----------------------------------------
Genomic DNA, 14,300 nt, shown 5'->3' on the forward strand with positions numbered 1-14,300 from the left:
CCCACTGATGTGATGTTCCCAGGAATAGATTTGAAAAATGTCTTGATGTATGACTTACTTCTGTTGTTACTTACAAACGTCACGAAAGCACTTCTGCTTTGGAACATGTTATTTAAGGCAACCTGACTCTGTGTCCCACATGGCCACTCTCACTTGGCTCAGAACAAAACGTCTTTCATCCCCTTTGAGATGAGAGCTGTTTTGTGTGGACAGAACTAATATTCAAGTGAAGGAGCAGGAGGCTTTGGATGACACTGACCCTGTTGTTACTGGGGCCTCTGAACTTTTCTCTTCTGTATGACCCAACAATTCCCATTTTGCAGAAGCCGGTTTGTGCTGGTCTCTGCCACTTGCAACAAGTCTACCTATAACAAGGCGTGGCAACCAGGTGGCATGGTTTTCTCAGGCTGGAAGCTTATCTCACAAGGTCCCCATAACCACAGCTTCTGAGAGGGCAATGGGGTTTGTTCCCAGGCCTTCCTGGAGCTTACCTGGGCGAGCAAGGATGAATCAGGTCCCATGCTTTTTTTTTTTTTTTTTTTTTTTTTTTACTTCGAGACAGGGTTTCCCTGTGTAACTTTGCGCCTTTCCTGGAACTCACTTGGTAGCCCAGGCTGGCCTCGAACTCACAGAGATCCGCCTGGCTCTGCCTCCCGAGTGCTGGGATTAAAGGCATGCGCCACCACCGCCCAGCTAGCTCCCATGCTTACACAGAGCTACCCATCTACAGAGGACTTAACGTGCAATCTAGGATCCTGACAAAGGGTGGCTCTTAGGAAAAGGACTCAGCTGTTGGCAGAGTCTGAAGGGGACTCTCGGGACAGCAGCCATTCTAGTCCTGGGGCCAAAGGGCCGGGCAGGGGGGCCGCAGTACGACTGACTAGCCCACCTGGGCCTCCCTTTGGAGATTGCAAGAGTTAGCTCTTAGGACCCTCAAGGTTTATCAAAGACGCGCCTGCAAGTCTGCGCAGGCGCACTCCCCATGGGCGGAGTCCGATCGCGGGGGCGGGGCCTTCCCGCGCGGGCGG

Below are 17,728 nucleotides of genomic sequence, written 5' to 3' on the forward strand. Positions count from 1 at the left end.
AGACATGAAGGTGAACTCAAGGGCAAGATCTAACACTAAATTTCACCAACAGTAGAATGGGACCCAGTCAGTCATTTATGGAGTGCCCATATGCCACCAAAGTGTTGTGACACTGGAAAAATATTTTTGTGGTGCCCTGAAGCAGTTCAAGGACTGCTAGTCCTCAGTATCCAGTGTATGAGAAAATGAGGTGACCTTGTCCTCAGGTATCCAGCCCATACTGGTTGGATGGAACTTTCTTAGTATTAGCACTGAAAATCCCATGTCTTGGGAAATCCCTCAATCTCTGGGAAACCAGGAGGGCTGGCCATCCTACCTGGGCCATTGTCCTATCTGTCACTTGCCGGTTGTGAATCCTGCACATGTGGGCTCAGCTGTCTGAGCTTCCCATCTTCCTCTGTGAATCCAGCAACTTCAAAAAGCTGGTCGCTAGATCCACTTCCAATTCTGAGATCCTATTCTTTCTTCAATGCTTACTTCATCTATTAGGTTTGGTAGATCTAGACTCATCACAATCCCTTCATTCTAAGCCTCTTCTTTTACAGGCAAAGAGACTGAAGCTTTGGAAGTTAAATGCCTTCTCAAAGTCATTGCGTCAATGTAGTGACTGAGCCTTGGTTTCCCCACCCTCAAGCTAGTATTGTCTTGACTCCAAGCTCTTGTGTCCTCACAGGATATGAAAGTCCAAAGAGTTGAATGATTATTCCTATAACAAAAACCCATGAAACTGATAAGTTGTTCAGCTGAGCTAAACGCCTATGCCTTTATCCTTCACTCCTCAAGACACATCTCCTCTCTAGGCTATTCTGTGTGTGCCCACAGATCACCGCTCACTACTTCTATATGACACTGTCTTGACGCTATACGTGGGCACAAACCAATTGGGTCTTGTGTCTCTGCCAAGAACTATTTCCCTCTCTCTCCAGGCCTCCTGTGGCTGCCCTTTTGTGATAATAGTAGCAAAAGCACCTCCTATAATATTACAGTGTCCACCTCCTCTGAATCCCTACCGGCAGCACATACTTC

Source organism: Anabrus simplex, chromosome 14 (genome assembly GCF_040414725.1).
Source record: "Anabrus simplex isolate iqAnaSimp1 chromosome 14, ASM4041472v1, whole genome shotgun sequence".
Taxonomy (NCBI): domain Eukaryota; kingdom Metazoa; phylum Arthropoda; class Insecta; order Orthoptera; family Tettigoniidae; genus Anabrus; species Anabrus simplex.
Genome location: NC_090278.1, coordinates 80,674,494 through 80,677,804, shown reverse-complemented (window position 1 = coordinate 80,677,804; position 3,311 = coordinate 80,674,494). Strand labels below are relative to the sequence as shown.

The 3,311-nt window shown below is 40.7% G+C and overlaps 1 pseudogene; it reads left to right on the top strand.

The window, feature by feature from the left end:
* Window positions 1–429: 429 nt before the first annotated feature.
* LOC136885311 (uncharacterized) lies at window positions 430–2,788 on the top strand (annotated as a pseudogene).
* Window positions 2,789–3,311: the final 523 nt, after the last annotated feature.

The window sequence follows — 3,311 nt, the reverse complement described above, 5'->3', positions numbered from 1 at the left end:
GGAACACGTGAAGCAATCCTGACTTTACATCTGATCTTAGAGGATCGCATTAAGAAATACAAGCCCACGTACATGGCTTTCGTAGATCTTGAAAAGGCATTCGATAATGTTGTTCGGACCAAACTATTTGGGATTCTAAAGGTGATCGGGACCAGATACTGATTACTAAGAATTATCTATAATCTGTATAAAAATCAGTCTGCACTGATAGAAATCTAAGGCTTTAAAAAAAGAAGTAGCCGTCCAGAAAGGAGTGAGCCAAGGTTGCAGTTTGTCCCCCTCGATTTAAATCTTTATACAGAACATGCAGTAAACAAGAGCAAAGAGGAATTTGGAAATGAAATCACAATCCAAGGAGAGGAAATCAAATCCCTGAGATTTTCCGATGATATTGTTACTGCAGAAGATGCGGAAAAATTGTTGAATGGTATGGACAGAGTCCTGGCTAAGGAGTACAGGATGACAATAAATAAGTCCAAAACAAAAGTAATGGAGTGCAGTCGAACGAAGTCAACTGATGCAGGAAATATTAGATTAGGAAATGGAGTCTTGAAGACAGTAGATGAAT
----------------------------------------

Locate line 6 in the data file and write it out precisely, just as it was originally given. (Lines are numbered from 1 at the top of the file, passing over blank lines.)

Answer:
Source record: "Anabrus simplex isolate iqAnaSimp1 chromosome 14, ASM4041472v1, whole genome shotgun sequence".